Round the upper part of the face runs a scroll work of foliage, and at the base are sprays of oak, plane-tree and ash, the indigenous trees of the district. The cup is supported on the stem by four brackets of vine branches. The stem is chased with a luxuriant wreath of wild roses and the knop and boss are embossed with acunthus leaves and buds decoratively treated.
The Loving Cups
There are two Loving Cups … the first Loving Cup was presented by the Eighth Duke of Devonshire and was presented by the Eighth Duke of Devonshire and bears the following inscription:- “The gift of the most Noble Spencer Compton, Eighth Duke of Devonshire, KG, Baron Cavendish of Keighley and Lord of the Manor, commemoration of his enrolment as an Honorary Freeman of the Borough on the 20th of August 1904, William Clough, Mayor, George Burr, Town Clerk.”
The cup was made by Messrs D & J Wellby Limited of London and is of massive silver gilt weighing ninety one ounces and is a facsimile of the well known Loving Cup in the possession of the Worshipful the City of London Goldsmiths Livery made by Paul Lamerie who died in 1751.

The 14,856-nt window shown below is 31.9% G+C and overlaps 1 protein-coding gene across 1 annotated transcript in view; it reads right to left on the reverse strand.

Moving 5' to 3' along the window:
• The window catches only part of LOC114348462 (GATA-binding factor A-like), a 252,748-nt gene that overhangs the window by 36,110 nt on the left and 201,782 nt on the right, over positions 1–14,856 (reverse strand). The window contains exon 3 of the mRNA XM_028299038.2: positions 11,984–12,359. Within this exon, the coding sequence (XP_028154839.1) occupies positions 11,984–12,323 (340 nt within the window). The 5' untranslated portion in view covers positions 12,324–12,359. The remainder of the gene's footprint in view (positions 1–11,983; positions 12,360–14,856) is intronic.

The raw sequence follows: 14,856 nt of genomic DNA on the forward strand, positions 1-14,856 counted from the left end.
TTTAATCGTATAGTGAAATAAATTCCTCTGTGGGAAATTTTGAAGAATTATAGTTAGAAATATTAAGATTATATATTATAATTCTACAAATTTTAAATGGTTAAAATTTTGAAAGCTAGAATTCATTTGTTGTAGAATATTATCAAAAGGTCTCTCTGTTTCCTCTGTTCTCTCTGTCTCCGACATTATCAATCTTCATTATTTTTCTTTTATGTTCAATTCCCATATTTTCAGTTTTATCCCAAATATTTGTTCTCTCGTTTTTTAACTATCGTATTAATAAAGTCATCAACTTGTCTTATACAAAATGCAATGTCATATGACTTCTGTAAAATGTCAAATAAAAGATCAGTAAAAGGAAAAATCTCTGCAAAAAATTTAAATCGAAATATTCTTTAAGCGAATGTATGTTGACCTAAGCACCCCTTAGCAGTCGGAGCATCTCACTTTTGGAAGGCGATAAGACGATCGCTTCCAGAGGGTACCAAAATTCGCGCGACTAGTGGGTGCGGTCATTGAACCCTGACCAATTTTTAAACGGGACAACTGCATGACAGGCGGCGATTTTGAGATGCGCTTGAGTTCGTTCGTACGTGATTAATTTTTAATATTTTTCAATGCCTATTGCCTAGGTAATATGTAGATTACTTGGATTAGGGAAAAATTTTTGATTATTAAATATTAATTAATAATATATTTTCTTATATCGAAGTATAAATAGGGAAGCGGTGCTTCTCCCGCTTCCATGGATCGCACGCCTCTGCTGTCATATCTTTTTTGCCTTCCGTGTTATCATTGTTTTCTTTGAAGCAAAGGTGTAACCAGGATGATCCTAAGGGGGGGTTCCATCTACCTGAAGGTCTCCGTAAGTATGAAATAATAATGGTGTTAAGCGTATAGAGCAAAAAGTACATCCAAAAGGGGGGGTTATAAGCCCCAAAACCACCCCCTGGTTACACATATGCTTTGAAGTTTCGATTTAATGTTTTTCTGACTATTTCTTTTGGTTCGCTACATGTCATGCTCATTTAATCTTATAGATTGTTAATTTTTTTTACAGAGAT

The second Loving Cup was presented by Mr and Mrs Sam Clough This cup is classic in style and copied from an antique. It has a massive though graceful body with three handles, the spaces between handles containing the Arms of the Borough and the following inscriptions:- “King George V and Queen Mary crowned June 22nd 1911.” “Presented to the Borough of Keighley by Mr and Mrs Sam Clough, Mayor and Mayoress, 1910-11 and 1911-12.”
The body is carried by a richly ornate stem supported by a substantial foot. The cup weighs 100,400 ounces troy, is mounted on a fumed oak plinth and was made by Messrs Fattorini & Sons Limited, Art Gold and Silversmiths, Bradford.